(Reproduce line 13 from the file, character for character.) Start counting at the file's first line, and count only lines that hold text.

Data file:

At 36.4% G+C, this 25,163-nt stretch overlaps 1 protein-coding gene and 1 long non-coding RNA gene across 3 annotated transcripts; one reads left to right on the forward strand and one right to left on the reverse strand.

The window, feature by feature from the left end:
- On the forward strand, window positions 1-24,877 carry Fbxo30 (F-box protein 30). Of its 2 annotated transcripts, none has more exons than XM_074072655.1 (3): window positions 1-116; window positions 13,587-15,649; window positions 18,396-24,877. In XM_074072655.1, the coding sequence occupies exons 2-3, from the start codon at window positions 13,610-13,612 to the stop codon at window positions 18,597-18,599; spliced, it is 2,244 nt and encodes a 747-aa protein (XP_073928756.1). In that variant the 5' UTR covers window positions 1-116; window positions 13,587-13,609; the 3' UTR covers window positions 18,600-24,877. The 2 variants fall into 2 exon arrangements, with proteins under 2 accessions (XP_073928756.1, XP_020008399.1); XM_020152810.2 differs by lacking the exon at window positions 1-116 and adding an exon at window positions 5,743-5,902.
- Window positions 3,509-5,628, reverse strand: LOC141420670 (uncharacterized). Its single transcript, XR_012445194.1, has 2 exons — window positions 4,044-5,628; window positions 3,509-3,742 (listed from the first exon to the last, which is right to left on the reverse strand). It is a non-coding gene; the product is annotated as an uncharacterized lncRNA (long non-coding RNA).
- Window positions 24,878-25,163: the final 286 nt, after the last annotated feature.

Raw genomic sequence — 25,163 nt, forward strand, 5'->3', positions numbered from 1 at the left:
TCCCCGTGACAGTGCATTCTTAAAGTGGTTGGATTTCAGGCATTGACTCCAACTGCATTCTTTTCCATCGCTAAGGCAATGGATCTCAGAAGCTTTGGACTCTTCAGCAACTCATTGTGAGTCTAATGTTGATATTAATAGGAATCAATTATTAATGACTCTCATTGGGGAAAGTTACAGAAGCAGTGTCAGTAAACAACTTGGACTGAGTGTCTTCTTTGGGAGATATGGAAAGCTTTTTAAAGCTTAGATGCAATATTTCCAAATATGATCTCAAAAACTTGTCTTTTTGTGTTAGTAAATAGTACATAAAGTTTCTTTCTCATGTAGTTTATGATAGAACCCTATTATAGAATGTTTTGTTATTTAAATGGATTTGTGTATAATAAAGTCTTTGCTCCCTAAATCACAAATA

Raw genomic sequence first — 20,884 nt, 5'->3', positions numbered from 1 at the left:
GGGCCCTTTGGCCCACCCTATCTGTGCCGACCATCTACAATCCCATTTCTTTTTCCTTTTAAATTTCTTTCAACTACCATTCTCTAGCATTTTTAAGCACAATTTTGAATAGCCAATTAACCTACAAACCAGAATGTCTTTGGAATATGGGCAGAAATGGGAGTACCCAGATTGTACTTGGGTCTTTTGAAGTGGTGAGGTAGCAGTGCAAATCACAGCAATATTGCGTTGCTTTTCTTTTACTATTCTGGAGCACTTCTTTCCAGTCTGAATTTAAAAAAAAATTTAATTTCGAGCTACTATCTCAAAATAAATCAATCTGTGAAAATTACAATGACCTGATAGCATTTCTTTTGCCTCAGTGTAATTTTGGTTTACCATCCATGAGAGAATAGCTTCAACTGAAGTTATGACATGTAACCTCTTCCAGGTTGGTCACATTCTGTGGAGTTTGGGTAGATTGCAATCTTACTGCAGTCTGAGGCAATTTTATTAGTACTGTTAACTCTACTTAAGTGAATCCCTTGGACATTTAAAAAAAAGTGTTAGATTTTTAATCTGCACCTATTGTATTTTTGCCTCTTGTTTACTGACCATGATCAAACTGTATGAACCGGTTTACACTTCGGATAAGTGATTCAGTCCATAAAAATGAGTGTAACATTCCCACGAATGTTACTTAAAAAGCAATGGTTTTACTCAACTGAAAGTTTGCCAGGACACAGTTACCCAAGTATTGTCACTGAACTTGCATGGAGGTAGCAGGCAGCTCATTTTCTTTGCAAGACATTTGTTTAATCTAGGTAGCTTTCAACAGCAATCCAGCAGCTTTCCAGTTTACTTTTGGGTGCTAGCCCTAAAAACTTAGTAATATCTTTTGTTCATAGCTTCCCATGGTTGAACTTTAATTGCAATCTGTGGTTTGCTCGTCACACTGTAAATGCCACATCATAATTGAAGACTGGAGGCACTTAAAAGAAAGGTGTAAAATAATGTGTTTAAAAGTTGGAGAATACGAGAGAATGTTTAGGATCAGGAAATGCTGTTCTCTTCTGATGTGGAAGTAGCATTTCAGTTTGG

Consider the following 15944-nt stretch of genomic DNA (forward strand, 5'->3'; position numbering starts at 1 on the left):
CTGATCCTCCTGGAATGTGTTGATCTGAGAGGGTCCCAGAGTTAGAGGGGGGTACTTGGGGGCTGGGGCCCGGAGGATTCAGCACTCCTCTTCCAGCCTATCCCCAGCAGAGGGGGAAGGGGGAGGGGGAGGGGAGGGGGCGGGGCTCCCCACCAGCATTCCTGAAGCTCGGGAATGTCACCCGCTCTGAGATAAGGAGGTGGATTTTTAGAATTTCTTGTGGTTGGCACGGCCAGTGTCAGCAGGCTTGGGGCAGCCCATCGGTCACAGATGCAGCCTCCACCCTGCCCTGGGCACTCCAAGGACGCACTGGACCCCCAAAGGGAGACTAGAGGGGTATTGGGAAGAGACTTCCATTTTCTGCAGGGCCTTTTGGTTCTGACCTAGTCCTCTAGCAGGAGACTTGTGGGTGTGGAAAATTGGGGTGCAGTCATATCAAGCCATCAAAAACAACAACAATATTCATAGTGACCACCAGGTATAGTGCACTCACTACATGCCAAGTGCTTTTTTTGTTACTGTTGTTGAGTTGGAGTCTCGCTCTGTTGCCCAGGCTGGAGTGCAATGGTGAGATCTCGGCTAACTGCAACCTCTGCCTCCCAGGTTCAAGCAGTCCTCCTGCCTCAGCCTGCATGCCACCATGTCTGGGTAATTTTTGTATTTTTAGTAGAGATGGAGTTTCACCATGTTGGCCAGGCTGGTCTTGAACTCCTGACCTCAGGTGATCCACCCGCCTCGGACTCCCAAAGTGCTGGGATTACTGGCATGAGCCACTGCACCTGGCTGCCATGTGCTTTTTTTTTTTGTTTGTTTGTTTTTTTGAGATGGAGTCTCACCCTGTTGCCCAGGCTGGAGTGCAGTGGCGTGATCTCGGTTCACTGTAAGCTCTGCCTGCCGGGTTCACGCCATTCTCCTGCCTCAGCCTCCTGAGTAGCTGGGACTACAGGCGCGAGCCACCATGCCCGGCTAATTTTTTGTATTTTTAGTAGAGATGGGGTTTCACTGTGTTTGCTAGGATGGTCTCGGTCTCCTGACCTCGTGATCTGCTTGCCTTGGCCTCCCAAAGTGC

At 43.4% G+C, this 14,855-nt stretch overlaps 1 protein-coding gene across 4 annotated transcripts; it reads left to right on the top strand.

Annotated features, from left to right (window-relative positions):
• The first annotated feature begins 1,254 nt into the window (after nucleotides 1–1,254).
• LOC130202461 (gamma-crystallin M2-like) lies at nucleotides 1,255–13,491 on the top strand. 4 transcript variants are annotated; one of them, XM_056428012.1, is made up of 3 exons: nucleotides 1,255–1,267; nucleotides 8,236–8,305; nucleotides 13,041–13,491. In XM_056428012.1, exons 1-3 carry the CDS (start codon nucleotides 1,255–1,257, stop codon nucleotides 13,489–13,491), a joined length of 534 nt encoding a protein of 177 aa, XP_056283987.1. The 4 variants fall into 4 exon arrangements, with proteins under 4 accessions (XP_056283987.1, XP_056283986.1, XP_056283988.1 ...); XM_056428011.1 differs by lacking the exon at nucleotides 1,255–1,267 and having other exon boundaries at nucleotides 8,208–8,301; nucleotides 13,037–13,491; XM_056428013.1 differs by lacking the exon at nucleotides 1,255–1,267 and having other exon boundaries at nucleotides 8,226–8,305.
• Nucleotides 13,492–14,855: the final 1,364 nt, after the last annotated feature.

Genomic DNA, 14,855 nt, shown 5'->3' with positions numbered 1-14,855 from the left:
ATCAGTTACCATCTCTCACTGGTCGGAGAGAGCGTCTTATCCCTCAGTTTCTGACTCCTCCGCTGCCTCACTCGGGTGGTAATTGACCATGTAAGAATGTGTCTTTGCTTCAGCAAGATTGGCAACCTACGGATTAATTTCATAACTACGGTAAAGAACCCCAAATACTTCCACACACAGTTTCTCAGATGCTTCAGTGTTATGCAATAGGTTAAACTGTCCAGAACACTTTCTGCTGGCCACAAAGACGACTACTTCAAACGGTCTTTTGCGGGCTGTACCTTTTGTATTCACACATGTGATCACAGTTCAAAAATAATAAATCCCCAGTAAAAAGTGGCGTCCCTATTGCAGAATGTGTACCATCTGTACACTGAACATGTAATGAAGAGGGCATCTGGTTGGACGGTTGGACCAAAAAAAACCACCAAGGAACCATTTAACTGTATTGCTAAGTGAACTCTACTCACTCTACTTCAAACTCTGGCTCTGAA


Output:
Annotated features, from left to right (window-relative positions):